Pews – how seating subtly shapes the definition of “community” and worship. How we sit when we gather as a church does change the way we function. I have done some research already on the history of pews and some of my thoughts on them here and here. But I have found more research on church architecture throughout history which convinces me all the more how pews and seating do chang how we worship weekly as churches which in turn shapes how people view and think of “worship”. The seating does reflect and change what we can do in a worship meeting. I will share more, but I read a quote in the Oxford History of Christian Worship which shared how worship drastically changed when pews were brought in. One quote said:
“For a thousand years and more, they had been on their feet; now their attention was fixed in a single direction. The nave [the main place where seats and pews now are] which had been entirely movement space, now was mostly seating with movement limited to the aisles. Such acts of prostration [praying laying or bowing down] were no longer feasible”.
We moved from the intimacy of a home, to standing and still seeing each other and relating to one another and able to bow down and pray or even lay flat and pray prostrate, to sitting in seats all looking at the front. Most of our church architecture today was either adapted from the Roman Basilica (the law court) which is the way most long rectangular church buildings with pews and raised stage and pulpit are – or the 17th Century Theater as churches adopted seating and layout like contemporary theaters.
Pulpits – There were no such things as “pulpits” in the early church or first in the 300 years of the church. They were primarily adapted from Greek and Roman forms of communicating and at first people sat to speak and standing to “preach” developed later. Pulpits became a focal point and raised high primarily after the Reformation. They create a definite distinction between the people in the seats and the person who gets behind the pulpit.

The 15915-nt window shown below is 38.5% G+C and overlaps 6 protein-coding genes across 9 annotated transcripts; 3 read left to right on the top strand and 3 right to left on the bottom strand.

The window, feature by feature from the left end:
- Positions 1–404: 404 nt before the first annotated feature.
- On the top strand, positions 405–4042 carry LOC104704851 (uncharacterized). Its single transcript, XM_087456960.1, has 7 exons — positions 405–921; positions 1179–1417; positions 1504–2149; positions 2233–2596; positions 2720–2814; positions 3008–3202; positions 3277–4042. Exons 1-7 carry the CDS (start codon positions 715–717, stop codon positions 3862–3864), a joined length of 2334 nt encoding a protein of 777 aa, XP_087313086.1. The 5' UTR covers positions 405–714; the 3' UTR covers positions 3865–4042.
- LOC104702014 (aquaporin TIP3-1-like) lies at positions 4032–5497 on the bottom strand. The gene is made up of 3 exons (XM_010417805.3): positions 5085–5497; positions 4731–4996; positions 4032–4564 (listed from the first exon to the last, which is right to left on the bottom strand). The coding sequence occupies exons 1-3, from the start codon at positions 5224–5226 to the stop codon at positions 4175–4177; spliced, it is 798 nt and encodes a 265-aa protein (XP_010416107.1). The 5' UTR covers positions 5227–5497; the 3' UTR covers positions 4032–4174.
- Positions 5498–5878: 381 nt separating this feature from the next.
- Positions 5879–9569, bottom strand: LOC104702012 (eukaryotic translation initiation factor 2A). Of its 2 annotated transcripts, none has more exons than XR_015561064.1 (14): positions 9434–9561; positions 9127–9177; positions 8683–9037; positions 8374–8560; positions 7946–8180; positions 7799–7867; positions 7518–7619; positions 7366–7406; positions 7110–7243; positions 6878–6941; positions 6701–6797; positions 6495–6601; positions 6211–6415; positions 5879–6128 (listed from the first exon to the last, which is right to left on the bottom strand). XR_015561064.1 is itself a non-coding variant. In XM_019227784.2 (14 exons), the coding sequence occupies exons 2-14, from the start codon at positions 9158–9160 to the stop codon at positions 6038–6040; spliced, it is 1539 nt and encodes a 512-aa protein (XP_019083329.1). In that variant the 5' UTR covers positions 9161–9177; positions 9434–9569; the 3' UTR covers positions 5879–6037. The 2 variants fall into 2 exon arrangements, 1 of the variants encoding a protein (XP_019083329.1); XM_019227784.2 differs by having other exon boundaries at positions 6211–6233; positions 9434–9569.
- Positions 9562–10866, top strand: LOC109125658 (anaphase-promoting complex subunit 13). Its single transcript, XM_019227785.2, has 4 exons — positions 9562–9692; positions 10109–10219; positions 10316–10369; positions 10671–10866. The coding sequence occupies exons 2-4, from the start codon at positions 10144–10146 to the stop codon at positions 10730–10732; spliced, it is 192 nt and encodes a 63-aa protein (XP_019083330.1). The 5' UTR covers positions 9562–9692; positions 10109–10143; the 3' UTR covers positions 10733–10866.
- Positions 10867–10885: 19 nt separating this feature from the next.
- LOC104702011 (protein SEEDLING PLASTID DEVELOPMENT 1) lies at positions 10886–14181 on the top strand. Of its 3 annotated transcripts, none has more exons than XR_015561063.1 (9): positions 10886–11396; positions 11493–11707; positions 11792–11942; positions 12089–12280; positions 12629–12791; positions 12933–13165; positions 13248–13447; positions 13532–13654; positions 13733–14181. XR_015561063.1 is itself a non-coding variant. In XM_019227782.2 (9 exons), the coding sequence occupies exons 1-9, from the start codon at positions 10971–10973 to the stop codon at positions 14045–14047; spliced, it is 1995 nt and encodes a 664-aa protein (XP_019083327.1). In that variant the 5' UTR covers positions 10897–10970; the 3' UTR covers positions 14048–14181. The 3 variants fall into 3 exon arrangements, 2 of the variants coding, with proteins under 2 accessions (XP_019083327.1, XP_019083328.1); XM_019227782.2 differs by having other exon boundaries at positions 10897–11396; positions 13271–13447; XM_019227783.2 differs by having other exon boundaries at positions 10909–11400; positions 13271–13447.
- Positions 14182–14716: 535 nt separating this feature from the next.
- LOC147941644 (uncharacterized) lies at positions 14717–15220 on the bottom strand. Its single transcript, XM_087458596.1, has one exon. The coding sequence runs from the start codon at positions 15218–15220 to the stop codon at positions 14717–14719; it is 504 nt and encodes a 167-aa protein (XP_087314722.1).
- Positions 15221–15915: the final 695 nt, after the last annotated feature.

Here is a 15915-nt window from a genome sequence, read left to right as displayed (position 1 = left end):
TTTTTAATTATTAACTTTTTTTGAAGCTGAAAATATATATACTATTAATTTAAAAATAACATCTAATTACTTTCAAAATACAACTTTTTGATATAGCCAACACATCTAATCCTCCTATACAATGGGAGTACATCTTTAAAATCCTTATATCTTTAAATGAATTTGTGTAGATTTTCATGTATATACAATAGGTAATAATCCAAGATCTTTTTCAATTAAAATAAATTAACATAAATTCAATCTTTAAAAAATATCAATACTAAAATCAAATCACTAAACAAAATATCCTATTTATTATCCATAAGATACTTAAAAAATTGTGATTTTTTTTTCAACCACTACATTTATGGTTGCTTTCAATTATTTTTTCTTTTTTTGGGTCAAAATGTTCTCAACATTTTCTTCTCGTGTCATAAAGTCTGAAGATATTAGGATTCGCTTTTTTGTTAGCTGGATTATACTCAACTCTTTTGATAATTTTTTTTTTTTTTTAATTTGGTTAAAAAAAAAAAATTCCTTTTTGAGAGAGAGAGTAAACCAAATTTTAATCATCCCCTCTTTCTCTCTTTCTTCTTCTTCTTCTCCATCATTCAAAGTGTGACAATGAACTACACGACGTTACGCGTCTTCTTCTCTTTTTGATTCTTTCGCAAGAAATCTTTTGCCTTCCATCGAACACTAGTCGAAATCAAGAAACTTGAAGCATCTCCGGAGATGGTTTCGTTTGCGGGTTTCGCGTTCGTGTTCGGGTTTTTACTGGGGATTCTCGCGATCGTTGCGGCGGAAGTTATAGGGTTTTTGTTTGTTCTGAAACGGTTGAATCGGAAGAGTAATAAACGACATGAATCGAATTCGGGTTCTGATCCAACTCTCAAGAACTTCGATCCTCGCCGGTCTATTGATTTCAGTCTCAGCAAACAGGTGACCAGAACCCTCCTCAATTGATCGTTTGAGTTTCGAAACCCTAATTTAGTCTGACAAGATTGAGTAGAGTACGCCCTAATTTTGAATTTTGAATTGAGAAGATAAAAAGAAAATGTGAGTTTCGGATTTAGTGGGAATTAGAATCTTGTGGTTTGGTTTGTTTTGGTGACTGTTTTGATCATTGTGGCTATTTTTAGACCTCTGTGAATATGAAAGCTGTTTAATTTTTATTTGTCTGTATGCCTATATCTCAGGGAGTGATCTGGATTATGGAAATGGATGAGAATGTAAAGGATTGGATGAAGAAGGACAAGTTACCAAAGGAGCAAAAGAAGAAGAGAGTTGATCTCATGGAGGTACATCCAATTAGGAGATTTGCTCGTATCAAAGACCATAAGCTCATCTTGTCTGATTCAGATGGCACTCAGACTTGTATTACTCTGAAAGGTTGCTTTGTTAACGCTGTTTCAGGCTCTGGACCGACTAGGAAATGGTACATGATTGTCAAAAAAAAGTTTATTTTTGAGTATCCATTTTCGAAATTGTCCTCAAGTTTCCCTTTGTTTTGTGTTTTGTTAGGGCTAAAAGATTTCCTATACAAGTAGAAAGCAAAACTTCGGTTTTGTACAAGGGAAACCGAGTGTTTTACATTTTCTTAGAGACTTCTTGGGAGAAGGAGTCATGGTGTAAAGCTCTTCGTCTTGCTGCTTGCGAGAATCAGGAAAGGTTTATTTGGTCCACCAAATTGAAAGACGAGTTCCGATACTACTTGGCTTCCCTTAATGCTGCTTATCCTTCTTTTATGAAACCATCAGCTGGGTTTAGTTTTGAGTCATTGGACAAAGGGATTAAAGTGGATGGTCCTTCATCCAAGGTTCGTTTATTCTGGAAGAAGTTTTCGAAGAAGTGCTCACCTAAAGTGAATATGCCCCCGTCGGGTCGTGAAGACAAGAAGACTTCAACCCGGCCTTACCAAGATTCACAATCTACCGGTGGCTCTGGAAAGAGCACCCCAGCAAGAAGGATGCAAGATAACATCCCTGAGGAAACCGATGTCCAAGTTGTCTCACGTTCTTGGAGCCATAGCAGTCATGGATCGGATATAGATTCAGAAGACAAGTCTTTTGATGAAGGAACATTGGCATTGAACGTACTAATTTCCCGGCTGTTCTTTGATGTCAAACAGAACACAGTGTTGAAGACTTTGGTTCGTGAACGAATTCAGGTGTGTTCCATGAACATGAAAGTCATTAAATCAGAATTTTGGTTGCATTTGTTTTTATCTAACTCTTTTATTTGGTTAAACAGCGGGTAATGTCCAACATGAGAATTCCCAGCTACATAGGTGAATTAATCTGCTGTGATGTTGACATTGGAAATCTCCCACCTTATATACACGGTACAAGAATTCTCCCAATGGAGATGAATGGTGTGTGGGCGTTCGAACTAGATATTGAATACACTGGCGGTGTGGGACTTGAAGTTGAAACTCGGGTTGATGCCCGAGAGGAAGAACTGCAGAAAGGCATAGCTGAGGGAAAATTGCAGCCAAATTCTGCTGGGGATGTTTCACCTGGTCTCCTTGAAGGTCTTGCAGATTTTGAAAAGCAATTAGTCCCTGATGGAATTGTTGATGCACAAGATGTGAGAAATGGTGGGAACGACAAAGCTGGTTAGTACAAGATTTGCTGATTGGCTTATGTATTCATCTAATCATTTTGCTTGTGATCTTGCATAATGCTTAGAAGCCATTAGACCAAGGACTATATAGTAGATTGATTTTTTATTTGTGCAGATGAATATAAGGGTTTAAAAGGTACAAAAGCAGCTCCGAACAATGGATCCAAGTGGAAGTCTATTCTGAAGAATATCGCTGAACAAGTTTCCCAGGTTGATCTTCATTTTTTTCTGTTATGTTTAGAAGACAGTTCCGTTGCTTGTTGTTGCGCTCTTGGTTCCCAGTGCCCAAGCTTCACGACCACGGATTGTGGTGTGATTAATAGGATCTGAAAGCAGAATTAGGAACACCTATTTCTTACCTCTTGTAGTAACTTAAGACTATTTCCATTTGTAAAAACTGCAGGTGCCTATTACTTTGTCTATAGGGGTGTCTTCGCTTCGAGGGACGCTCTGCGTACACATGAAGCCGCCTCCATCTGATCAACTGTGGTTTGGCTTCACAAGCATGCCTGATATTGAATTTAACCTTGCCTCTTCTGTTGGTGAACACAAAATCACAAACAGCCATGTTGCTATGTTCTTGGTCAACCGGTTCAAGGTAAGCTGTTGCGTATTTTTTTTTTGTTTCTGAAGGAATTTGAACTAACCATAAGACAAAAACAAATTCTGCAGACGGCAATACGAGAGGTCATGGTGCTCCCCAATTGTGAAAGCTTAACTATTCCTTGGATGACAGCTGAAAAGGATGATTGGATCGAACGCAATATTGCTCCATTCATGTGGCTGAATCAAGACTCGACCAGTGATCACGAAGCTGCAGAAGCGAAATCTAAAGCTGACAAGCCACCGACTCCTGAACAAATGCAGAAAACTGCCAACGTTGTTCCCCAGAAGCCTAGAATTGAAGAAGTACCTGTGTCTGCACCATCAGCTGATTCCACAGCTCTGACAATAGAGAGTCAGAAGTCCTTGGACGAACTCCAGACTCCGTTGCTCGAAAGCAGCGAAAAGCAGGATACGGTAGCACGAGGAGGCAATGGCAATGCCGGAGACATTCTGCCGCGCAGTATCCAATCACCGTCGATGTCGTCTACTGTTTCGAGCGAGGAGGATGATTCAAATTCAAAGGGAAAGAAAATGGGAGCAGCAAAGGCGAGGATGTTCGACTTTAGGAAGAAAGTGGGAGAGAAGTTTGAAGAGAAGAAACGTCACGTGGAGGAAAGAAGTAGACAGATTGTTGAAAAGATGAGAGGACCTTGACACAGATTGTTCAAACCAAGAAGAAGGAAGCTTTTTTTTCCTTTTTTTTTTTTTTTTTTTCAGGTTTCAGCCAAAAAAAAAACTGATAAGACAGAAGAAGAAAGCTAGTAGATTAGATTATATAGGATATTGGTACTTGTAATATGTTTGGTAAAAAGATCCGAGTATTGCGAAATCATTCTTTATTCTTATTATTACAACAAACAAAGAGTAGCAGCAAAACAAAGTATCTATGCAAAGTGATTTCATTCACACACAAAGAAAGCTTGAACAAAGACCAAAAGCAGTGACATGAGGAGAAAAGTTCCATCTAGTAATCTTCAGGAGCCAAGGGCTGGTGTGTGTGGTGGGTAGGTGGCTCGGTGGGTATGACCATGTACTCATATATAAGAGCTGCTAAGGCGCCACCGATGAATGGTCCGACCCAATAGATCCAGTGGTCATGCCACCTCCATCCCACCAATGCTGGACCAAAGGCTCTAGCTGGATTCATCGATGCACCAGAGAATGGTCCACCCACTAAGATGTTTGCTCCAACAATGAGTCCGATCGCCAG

Pastors – I am a “pastor”, so I am not suggesting we don’t use that word – but the biblical defintion was a gift of “shepherding” – not a title tagged limited mainly to a paid person who went to seminary. In the early church it was all small house churches and there were the “shepherds” (pastors) who were leading and caring for the people. So there is leadership needed, but not as a formal title given only to paid professionals, which was a spiritual gift. When someone in any church over 75 or so people call the person who gets up front “pastor”, it becomes different than the “shepherds” who knew all their “sheep” by name etc., which was possible to do in smaller house church settings. But as we use the now use the title “pastor” for the person who gets up and teaches – it is not the way it was in the New Testament. Again, I am a “pastor”, but I am wondering if how we title ourselves like this can be detrimental to people not understanding there are also many of them who are “pastors” , who have that gift. We seem to only use it for the paid professionals (we only do that in our church currently, because of the current cultural defining of the word). But as we look at the separation of “clergy” and the people, we can force more and more barriers between them. Even robes and how pastors may dress differently sets up a culture of having people feel more and more less likely to understand biblically they can be “pastoring” people themselves. Reading the history of why clergy wears robes or suits is fascinating and it all stemmed from cultural issues we aren’t facing today. But many never have changed the dress that was once developed for reasons of specific time period and made sense then, but today may even be counter-productive to the reason they were word originally. I am not against robes or suits, depending on the context and tradition. But I wonder when what we wear causes people to think less of themselves and what they could grow into and their roles in a church.